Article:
I looked out at London lit up before my eyes and wanted to run out into the view and fade away. And then I realised I already had. I am out of sight and out of mind. Or rather, in plain sight and out of mind. Maybe that isn’t the case, but as a science undergrad I make hypotheses based on evidence… I know that people are aware of what happened, but they don’t know how much I need them because they just don’t understand. I think about my friends a lot but feel too guilty to text them for fear that I will bother them. My flat mates don’t seem to have even noticed my absence (either that or they simply don’t care, but not noticing sounds better), when I didn’t meet kiss friend before this morning’s lecture as usual, there was no message asking where I was. There was nothing. From anyone. This was a delicious, high calorie meal for my feeling of insignificance, and it feasted until it was so swollen it took up most of my brain. 
I felt invisible, forgotten.

We’ve all been there. And the thing is, I’m sure we were all wrong. 
Because I was. When I eventually sent a text there was someone there at the other end who didn’t mind being bothered. Feelings are not fact, they simply shout louder than truth.



I still feel forgotten, I feel like nobody would care if anything happened to me, but in reality that isn’t the case. It’s much easier to write that than it is for my brain to comprehend it. But that is just emotion smothering my voice of reason. There will be a tomorrow. And a day after that. And everything will be ok… I just need to convince my brain to accept that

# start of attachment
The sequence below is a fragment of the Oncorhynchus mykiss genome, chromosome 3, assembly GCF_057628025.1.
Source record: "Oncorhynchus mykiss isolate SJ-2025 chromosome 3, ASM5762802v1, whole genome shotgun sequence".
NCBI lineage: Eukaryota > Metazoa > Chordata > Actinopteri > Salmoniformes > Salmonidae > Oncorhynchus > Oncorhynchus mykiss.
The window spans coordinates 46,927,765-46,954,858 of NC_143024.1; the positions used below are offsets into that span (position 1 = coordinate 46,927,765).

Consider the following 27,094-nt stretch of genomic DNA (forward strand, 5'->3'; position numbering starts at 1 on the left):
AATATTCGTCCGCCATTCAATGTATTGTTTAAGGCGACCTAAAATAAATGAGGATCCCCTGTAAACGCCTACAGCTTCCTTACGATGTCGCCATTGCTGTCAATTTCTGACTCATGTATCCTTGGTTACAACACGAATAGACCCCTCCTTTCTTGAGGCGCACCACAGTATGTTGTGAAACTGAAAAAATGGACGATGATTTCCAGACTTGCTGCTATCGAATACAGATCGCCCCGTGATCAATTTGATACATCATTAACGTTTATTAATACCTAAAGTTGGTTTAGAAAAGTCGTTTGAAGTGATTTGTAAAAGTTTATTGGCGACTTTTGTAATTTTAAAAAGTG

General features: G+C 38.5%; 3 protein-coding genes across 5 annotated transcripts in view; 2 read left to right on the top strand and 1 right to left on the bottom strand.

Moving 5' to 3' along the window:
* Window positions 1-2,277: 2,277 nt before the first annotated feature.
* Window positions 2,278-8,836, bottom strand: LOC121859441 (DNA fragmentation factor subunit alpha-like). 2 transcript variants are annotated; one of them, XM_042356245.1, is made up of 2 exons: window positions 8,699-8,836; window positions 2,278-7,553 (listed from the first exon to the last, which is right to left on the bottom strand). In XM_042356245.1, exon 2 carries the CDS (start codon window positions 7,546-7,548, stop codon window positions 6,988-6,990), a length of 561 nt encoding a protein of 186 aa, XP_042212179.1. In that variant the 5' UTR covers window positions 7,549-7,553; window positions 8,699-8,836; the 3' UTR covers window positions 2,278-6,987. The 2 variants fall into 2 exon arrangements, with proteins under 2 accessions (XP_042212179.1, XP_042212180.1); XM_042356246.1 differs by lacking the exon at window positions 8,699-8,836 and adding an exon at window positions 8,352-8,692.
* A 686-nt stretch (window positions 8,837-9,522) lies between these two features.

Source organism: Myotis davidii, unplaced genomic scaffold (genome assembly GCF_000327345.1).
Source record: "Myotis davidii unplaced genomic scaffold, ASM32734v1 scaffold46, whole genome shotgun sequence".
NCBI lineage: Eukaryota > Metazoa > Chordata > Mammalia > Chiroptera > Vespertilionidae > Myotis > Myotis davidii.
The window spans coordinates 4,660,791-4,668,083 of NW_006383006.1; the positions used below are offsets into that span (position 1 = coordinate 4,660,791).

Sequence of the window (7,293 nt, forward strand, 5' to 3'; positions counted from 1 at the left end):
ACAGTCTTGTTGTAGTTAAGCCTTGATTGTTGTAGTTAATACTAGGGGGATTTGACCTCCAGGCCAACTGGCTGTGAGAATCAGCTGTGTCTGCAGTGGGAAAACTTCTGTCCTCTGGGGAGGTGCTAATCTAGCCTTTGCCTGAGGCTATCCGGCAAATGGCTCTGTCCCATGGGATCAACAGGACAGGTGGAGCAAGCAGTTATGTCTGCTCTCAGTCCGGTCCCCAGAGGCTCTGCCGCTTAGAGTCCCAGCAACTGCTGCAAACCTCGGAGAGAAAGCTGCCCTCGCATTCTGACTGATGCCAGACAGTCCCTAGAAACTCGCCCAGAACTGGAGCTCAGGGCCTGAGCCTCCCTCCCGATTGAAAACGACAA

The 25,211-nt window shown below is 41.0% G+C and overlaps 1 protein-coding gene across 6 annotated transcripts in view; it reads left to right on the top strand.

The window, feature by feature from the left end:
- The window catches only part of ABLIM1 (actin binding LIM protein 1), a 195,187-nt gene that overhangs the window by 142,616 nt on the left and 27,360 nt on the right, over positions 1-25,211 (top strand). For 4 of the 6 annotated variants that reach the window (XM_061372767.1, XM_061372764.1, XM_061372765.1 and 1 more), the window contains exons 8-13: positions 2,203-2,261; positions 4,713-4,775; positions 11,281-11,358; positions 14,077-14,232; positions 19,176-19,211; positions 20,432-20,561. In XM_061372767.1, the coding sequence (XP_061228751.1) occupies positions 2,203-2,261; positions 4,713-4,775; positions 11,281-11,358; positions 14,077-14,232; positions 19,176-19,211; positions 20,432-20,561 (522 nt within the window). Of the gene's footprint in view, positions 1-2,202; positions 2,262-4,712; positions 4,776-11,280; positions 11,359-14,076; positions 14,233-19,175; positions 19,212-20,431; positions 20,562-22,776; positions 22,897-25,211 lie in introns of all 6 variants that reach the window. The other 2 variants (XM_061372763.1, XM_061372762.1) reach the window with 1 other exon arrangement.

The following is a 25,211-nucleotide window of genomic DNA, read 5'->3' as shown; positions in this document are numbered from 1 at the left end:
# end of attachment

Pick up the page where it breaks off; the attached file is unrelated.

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2 thoughts on “In Plain Sight, Out Of Mind

  1. “Feelings are not fact, they simply shout louder than truth.” Very true! Feelings often distort the truth and lend their tint. Being grounded in truth, positive in our blessings and without excessive expectations, doing our best without worry is good enough!

    Liked by 1 person

  2. Yes, sometimes things are aloud to be too much and we ask ourselves ‘what else can one person possibly take?’ ‘what’s next?’ Nobody can know what you have been through except others who have been there BUT they will want to try. You just have to have the courage to tell them you need them. We have to admit to ourselves that we cannot, in fact, get through challenges like this on our own. When you reach out you will see that the burden is easier to bear when you share it. I do not have diabetes, but I do have a chronic illness – heart failure and now managing a heart transplant – so you words ring very true in my ears. You said it best when you states – Feelings are not fact, they simply should louder than truth. ❤

    Liked by 1 person